Waxing lyrical about camping cutlery feels very adult. While I never thought I’d get so enthused by compact, lightweight sporks, I guarantee that after reading about these products, you’re going to find camping cutlery pretty exciting, too. Kiss goodbye to the days of reaching for a fork from your kitchen drawer for a backcountry adventure, you can do better.
When I go camping, days tend to revolve around my next meal. If I’m hiking all day with the weight of a small child strapped to my back, I get pretty hungry, and food tastes indisputably superior outdoors.
Some of my most memorable camping experiences come from breaking bread with friends, skewering marshmallows over an open flame, or emerging, bleary-eyed from tents to enjoy hot porridge as the sun rises. When you’re feeling warm and fuzzy inside as you tuck into your instant noodles, you’ll need something to eat them with. (Take it from me, ramen is not a practical food to eat with your hands.)
What’s the best piece of cutlery to take camping?
That depends on what you’re planning on eating. If you’re mostly eating soup-based dishes, I’d recommend a foon. They’re similar to a spork, but more towards the spoon side, with smaller prongs. It makes them great for more liquid dishes.
Sporks are fantastic all-rounders, particularly for ultra lightweight backpackers. Get one with a serrated knife on the handle and a hole to hang it from a keychain or carabiner, and hey presto! There’s your entire cutlery drawer weighing next to nothing, clipped conveniently onto the outside of your pack.
If you’ve got the luxury of weight to spare, a convenient carry kit of a knife, fork, spoon, and possibly chopsticks covers all bases. It also means that your breakfast won’t taste like dinner from the night before if washing-up facilities are limited.
Or maybe you’re the type that takes pride in whipping up restaurant-worthy dishes using a camping stove or roasting full joints of meat over a campfire. There’s cutlery for that, too. Some camping knives even come with a corkscrew in the handle so that you can have a steak and wine night on the go.
Ready to get enthused about camping cutlery? Let me share my favorites for every adventure.
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The Muncher is your kitchen cutlery drawer and toolbox all at once, all for the meager weight of 0.8 ounces. It includes a spork, a serrated knife, a bottle opener, a can opener, a box cutter, a screwdriver, and even a peeler! It’s no surprise that this gadget has won numerous awards.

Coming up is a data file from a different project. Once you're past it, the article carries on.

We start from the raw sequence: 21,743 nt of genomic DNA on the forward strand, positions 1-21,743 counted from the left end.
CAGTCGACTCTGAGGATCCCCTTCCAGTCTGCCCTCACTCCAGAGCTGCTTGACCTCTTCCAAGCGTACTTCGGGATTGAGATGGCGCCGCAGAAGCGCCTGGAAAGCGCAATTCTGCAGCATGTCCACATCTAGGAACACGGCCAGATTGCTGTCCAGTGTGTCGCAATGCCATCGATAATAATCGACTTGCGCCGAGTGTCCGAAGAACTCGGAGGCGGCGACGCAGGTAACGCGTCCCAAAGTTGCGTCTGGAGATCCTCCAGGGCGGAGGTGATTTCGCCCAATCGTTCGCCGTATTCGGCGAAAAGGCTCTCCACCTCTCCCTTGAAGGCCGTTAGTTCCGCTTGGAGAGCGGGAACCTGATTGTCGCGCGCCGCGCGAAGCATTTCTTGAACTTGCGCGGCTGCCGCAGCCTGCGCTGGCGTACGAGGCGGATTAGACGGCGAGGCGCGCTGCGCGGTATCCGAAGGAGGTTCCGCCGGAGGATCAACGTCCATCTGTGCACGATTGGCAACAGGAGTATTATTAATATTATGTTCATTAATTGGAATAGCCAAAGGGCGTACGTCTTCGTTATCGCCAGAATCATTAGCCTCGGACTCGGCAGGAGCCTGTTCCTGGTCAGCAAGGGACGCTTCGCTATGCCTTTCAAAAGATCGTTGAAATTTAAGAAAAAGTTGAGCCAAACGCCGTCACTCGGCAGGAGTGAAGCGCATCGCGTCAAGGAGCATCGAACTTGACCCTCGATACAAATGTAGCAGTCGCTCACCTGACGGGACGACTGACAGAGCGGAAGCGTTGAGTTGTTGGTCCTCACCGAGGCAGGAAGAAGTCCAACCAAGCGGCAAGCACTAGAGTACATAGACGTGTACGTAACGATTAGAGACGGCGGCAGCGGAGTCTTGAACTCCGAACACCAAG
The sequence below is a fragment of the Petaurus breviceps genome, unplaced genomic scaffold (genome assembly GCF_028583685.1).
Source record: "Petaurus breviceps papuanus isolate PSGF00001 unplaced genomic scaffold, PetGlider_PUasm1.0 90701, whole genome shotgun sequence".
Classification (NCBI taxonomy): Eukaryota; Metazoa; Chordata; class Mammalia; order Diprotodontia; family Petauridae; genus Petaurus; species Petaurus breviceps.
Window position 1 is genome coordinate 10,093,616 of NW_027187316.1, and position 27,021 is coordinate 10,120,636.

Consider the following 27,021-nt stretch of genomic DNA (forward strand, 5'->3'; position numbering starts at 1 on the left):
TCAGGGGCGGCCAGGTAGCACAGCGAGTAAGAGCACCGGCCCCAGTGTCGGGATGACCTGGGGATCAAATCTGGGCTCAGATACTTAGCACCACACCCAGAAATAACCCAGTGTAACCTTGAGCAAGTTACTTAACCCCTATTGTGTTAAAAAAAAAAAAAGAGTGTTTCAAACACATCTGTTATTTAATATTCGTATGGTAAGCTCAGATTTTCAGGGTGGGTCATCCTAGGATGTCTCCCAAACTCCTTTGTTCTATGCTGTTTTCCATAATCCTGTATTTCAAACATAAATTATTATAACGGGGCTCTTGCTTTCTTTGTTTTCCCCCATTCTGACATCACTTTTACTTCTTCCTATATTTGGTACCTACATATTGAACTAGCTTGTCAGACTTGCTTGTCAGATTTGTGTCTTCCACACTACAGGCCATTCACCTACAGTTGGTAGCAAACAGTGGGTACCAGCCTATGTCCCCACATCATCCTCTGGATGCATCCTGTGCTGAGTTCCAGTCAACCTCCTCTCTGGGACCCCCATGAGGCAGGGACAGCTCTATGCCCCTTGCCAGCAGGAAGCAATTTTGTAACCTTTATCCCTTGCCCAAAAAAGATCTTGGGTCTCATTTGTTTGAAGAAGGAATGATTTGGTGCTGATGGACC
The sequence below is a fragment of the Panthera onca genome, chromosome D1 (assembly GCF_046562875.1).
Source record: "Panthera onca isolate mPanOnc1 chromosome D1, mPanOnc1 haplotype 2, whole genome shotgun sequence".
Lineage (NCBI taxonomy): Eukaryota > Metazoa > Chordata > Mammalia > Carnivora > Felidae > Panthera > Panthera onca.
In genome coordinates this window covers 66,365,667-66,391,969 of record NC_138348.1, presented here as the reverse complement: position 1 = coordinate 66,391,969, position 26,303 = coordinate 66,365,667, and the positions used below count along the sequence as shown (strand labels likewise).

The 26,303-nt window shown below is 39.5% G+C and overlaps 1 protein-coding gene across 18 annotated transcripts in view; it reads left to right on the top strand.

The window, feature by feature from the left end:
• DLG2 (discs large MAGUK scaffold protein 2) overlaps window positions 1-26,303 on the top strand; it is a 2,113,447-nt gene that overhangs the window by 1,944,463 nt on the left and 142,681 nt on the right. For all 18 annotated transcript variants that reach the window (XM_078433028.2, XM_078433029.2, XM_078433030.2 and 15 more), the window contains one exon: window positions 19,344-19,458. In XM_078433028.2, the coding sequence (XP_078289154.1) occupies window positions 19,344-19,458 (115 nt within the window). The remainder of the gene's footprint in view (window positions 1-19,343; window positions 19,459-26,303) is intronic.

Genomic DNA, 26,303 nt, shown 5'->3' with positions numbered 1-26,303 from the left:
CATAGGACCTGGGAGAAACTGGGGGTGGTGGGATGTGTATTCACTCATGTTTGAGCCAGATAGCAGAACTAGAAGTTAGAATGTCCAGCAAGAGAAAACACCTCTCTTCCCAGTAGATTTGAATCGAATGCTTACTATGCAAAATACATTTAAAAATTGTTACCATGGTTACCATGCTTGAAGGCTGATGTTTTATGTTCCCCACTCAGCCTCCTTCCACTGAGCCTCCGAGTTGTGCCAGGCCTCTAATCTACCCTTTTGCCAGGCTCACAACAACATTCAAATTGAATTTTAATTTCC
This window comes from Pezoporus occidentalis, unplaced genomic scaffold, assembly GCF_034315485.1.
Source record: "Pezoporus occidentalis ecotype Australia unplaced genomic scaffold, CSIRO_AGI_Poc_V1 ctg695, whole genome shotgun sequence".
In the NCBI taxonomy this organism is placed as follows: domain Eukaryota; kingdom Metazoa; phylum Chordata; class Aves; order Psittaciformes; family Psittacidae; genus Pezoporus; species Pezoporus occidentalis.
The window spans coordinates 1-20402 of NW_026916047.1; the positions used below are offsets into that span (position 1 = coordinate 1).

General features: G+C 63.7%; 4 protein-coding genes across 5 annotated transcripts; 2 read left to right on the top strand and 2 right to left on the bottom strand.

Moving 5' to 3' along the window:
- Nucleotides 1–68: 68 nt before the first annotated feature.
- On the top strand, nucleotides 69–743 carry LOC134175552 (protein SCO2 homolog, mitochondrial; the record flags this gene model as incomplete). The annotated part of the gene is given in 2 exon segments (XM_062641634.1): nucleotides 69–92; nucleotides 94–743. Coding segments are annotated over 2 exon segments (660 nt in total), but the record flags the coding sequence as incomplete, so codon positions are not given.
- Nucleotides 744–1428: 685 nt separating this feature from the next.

The durable little Snow Peak foon weighs just over half an ounce, and with shorter prongs than a spork, it’s fantastic for chunky soup and noodle dishes. The rice-to-water measuring line on the back is a useful touch.
The Forclaz Trek 500 spork literally costs a dollar, so it’s surely worth investing in over a fork that you’ve grabbed from your kitchen drawer. It’s foldable and extremely lightweight, and while at this cost it’s unlikely to last for life, it’s surprisingly heat-resistant and much more durable than disposable cutlery.
To-Go Ware is Climate Neutral Certified. The cutlery set (including a knife, fork, spoon, and chopsticks) is made from 100 percent bamboo and the accompanying carry pouch from recycled plastic water bottles. The knife blade isn’t particularly strong, so it’s better for eating food rather than preparing gourmet meals.
Made from durable stainless steel, the Hikenture 4-In-1 is rust-free and will last for years. It’s particularly handy that the fork detaches from the body of the utensil, enabling you to use a knife and fork both at once, very civilized. It’s on the heavier side at five ounces.
The stainless steel Chowpal only weighs 2.4 ounces but includes a knife, fork, spoon, bottle opener, can opener, wrench, and screwdriver. The knife blade is super sharp, but should it go blunt, it detaches and is replaceable.
If you can’t go camping without a bottle of red wine and a cheese platter, the Akinod Multifunction Cutlery is for you. It’s one of the heaviest on the list, at just over five ounces, but includes a five-pronged fork, knife, spoon, bottle opener, can opener, and most importantly, a corkscrew. The olive wood design is very aesthetically pleasing.
Strictly speaking, this is a gadget key rather than a cutlery set, but it was impossible not to include as it’s so practical. The Utili-key clips onto your key ring and is the same size and weight as a regular key (half an ounce), but it includes a screwdriver, a bottle opener, and a little knife. Sure, the knife blade isn’t fantastic, but it will slice through cheese, making it fantastic for impromptu snacks.
Solo hikers often don’t bother taking bowls or plates camping and instead eat straight out of the pan, which is often slim and deep to make them more wind-resistant. This is where the Sea to Summit Alpha Light Spork comes in. With its long handle, it easily reaches the bottom of a pan. At 0.4 ounces, it’s ultra lightweight, and comes with a carabiner to clip to the outside of your backpack.
The nCamp Food Prep Knife is the business for people who like to whip up a feast in the outdoors. It’s very rigid with minimal holes so that bits of food don’t collect in it, and will easily slice through whatever you’re preparing. It’s foldable and comes with a drawstring bag for easy storage. Since it’s only a knife, you’ll want another cutlery set, too, to enjoy the fancy meal you’ve prepared.
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